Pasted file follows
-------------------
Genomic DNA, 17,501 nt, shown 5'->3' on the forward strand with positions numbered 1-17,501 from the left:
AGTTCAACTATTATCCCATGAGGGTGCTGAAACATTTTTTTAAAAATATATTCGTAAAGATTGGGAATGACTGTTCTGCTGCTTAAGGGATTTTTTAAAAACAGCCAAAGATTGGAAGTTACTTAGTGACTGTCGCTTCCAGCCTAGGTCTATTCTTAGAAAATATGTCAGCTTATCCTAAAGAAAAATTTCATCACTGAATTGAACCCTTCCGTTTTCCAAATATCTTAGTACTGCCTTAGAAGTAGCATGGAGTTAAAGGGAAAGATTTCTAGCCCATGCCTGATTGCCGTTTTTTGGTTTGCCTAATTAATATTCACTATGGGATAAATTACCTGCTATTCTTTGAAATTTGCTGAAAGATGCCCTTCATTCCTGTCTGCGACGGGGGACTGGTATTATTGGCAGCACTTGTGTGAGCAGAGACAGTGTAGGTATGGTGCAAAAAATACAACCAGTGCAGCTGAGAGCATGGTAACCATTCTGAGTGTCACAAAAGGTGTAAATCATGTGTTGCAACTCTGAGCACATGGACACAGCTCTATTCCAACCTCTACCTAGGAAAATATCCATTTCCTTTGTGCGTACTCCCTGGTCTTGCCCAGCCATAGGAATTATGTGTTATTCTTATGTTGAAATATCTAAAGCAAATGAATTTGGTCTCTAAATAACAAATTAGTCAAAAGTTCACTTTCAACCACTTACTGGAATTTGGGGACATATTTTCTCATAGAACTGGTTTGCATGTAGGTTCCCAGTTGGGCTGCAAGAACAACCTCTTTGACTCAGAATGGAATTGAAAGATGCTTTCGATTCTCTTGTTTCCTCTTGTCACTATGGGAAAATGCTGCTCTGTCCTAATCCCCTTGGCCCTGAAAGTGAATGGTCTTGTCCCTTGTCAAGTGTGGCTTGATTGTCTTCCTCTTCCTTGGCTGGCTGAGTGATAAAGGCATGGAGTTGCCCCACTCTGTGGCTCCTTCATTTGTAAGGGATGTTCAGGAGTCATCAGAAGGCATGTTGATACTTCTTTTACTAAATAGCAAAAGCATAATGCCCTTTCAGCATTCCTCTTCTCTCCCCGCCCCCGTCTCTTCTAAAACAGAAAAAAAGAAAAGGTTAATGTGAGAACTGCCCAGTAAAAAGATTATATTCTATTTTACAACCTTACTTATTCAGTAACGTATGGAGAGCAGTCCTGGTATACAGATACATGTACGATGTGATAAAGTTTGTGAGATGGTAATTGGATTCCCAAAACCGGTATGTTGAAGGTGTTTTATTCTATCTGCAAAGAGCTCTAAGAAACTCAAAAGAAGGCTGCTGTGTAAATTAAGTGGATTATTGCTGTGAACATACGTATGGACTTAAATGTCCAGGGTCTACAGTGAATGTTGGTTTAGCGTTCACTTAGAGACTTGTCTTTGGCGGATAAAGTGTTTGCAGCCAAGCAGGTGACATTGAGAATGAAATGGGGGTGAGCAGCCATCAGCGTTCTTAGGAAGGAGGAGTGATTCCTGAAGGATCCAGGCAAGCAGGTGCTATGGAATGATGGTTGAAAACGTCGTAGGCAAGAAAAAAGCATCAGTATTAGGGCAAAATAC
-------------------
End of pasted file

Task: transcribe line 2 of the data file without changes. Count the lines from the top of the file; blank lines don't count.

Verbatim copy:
AGTTCAACTATTATCCCATGAGGGTGCTGAAACATTTTTTTAAAAATATATTCGTAAAGATTGGGAATGACTGTTCTGCTGCTTAAGGGATTTTTTAAAAACAGCCAAAGATTGGAAGTTACTTAGTGACTGTCGCTTCCAGCCTAGGTCTATTCTTAGAAAATATGTCAGCTTATCCTAAAGAAAAATTTCATCACTGAATTGAACCCTTCCGTTTTCCAAATATCTTAGTACTGCCTTAGAAGTAGCATGGAGTTAAAGGGAAAGATTTCTAGCCCATGCCTGATTGCCGTTTTTTGGTTTGCCTAATTAATATTCACTATGGGATAAATTACCTGCTATTCTTTGAAATTTGCTGAAAGATGCCCTTCATTCCTGTCTGCGACGGGGGACTGGTATTATTGGCAGCACTTGTGTGAGCAGAGACAGTGTAGGTATGGTGCAAAAAATACAACCAGTGCAGCTGAGAGCATGGTAACCATTCTGAGTGTCACAAAAGGTGTAAATCATGTGTTGCAACTCTGAGCACATGGACACAGCTCTATTCCAACCTCTACCTAGGAAAATATCCATTTCCTTTGTGCGTACTCCCTGGTCTTGCCCAGCCATAGGAATTATGTGTTATTCTTATGTTGAAATATCTAAAGCAAATGAATTTGGTCTCTAAATAACAAATTAGTCAAAAGTTCACTTTCAACCACTTACTGGAATTTGGGGACATATTTTCTCATAGAACTGGTTTGCATGTAGGTTCCCAGTTGGGCTGCAAGAACAACCTCTTTGACTCAGAATGGAATTGAAAGATGCTTTCGATTCTCTTGTTTCCTCTTGTCACTATGGGAAAATGCTGCTCTGTCCTAATCCCCTTGGCCCTGAAAGTGAATGGTCTTGTCCCTTGTCAAGTGTGGCTTGATTGTCTTCCTCTTCCTTGGCTGGCTGAGTGATAAAGGCATGGAGTTGCCCCACTCTGTGGCTCCTTCATTTGTAAGGGATGTTCAGGAGTCATCAGAAGGCATGTTGATACTTCTTTTACTAAATAGCAAAAGCATAATGCCCTTTCAGCATTCCTCTTCTCTCCCCGCCCCCGTCTCTTCTAAAACAGAAAAAAAGAAAAGGTTAATGTGAGAACTGCCCAGTAAAAAGATTATATTCTATTTTACAACCTTACTTATTCAGTAACGTATGGAGAGCAGTCCTGGTATACAGATACATGTACGATGTGATAAAGTTTGTGAGATGGTAATTGGATTCCCAAAACCGGTATGTTGAAGGTGTTTTATTCTATCTGCAAAGAGCTCTAAGAAACTCAAAAGAAGGCTGCTGTGTAAATTAAGTGGATTATTGCTGTGAACATACGTATGGACTTAAATGTCCAGGGTCTACAGTGAATGTTGGTTTAGCGTTCACTTAGAGACTTGTCTTTGGCGGATAAAGTGTTTGCAGCCAAGCAGGTGACATTGAGAATGAAATGGGGGTGAGCAGCCATCAGCGTTCTTAGGAAGGAGGAGTGATTCCTGAAGGATCCAGGCAAGCAGGTGCTATGGAATGATGGTTGAAAACGTCGTAGGCAAGAAAAAAGCATCAGTATTAGGGCAAAATAC